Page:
Sinner are not just called to repentance, there’s more to the story than guilt and the humiliation of confession. In Jesus, sinners are accepted, loved, and forgiven. Their response relates to how much they feel they’ve been forgiven. Jesus said, “whoever has been forgiven little, loves little.”
This is not encouragement to go out and sin big sins. I know, giving a testimony that plumbs the depths of depravity makes everyone sit up and listen. There’s guilty pleasure in hearing other people’s misdeeds. But God’s Word tackles the temptation to commit big sins in
Shall we go on sinning so that grace may increase? By no means! We are those who have died to sin; how can we live in it any longer?
By no means! We are those who have died to sin; how can we live in it any longer?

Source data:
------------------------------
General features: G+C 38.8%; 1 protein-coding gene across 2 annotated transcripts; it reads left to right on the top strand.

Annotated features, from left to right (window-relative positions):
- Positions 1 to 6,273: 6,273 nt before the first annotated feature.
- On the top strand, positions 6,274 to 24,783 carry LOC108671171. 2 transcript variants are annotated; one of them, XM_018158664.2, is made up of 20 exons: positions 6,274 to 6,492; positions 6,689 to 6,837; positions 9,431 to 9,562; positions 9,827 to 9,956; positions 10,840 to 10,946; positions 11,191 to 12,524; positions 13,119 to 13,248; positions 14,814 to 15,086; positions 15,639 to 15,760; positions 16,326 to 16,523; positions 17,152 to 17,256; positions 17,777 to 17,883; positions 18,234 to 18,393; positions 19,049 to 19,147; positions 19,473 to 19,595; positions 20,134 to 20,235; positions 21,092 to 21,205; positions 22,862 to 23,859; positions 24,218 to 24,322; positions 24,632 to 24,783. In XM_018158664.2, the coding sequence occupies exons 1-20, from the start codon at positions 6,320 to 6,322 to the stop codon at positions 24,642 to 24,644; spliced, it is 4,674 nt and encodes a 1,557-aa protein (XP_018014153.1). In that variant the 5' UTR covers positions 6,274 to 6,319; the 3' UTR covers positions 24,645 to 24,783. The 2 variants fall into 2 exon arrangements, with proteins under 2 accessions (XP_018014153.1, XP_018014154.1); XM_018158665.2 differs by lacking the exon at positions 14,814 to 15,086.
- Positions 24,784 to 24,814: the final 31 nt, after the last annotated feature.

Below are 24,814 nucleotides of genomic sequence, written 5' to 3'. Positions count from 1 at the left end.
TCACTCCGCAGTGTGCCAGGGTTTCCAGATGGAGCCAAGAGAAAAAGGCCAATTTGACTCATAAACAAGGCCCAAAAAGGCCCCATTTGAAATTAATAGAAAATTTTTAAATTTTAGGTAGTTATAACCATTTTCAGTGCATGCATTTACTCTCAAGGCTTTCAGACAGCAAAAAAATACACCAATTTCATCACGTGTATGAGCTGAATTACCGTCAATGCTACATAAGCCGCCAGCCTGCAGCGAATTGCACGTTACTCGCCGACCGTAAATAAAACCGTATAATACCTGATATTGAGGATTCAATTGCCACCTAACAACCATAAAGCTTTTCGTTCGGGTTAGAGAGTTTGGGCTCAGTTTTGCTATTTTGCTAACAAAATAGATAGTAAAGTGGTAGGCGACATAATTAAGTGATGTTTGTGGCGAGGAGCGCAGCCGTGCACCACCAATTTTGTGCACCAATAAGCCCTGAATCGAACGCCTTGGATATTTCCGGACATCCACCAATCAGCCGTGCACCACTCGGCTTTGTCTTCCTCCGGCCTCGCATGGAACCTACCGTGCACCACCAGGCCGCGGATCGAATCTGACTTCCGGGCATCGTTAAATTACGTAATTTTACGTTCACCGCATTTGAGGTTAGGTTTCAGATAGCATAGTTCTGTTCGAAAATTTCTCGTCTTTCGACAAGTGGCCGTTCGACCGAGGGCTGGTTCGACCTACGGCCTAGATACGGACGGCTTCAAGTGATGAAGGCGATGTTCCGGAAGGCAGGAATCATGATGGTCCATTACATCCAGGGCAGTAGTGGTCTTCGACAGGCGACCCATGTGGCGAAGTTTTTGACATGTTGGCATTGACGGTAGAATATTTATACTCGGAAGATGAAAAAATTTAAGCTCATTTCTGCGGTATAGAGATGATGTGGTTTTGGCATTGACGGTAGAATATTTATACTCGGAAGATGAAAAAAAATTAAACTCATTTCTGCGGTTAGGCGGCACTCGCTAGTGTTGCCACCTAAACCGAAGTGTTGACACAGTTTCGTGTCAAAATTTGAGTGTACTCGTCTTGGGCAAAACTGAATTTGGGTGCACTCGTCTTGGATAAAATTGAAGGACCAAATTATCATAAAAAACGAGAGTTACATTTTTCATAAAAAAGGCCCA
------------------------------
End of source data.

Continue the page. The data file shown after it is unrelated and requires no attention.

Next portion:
(NIV)
No, wading into sin so you can be forgiven lots is messed up thinking. We’re each carrying enough guilt as it is.
Sin is absolute. Either you love God wholeheartedly or you don’t. Either you have selfless love for your neighbour or you don’t. The degree of sin isn’t relevant.
Until we realize and confess our guilt, the gospel doesn’t do much good. Each needs to own up: I’m guilty of sin.
God’s judgement of sin is just. He created humans perfectly able to live without sin. Adam & Eve lost that ability for us when they disobeyed. They doomed all of us to bear the weight of guilt and to live under the penalty of death.
God isn’t only just, he’s also compassionate and loving. Luke’s gospel demonstrates Jesus’ compassion, for Jesus is God the Son, who entered creation to suffer for humankind’s sin. At the cross, Jesus suffered and died to remove our guilt. Jesus died, but rose again to forgive sin and give life.